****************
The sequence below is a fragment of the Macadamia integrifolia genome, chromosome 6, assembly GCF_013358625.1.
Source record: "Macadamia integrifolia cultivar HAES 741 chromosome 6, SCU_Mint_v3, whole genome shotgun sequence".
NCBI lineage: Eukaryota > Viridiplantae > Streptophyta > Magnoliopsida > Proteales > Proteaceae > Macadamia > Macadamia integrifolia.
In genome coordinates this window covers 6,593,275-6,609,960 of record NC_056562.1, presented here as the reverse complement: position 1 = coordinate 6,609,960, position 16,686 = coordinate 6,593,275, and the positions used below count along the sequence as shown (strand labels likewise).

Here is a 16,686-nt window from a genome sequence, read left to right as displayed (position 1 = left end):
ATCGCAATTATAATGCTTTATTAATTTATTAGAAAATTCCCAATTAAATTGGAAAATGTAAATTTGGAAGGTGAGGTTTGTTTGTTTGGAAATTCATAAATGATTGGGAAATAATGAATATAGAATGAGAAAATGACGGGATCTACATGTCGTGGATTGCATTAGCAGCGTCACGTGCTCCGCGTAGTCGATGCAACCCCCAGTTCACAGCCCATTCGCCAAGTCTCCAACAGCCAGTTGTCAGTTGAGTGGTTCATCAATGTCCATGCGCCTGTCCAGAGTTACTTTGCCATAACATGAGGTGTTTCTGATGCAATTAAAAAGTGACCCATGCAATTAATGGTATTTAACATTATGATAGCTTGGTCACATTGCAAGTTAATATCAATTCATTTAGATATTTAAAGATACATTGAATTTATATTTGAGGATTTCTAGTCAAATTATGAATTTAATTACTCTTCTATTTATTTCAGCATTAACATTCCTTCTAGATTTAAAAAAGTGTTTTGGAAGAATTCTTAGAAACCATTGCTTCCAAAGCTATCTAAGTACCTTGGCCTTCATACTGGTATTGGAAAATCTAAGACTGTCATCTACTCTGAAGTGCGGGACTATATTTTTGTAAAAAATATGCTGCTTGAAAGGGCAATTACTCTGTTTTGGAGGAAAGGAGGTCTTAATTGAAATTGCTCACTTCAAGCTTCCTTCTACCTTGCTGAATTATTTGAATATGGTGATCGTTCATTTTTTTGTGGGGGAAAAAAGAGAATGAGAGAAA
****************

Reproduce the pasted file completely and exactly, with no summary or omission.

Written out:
The sequence below is a fragment of the Macadamia integrifolia genome, chromosome 6, assembly GCF_013358625.1.
Source record: "Macadamia integrifolia cultivar HAES 741 chromosome 6, SCU_Mint_v3, whole genome shotgun sequence".
NCBI lineage: Eukaryota > Viridiplantae > Streptophyta > Magnoliopsida > Proteales > Proteaceae > Macadamia > Macadamia integrifolia.
In genome coordinates this window covers 6,593,275-6,609,960 of record NC_056562.1, presented here as the reverse complement: position 1 = coordinate 6,609,960, position 16,686 = coordinate 6,593,275, and the positions used below count along the sequence as shown (strand labels likewise).

Here is a 16,686-nt window from a genome sequence, read left to right as displayed (position 1 = left end):
ATCGCAATTATAATGCTTTATTAATTTATTAGAAAATTCCCAATTAAATTGGAAAATGTAAATTTGGAAGGTGAGGTTTGTTTGTTTGGAAATTCATAAATGATTGGGAAATAATGAATATAGAATGAGAAAATGACGGGATCTACATGTCGTGGATTGCATTAGCAGCGTCACGTGCTCCGCGTAGTCGATGCAACCCCCAGTTCACAGCCCATTCGCCAAGTCTCCAACAGCCAGTTGTCAGTTGAGTGGTTCATCAATGTCCATGCGCCTGTCCAGAGTTACTTTGCCATAACATGAGGTGTTTCTGATGCAATTAAAAAGTGACCCATGCAATTAATGGTATTTAACATTATGATAGCTTGGTCACATTGCAAGTTAATATCAATTCATTTAGATATTTAAAGATACATTGAATTTATATTTGAGGATTTCTAGTCAAATTATGAATTTAATTACTCTTCTATTTATTTCAGCATTAACATTCCTTCTAGATTTAAAAAAGTGTTTTGGAAGAATTCTTAGAAACCATTGCTTCCAAAGCTATCTAAGTACCTTGGCCTTCATACTGGTATTGGAAAATCTAAGACTGTCATCTACTCTGAAGTGCGGGACTATATTTTTGTAAAAAATATGCTGCTTGAAAGGGCAATTACTCTGTTTTGGAGGAAAGGAGGTCTTAATTGAAATTGCTCACTTCAAGCTTCCTTCTACCTTGCTGAATTATTTGAATATGGTGATCGTTCATTTTTTTGTGGGGGAAAAAAGAGAATGAGAGAAA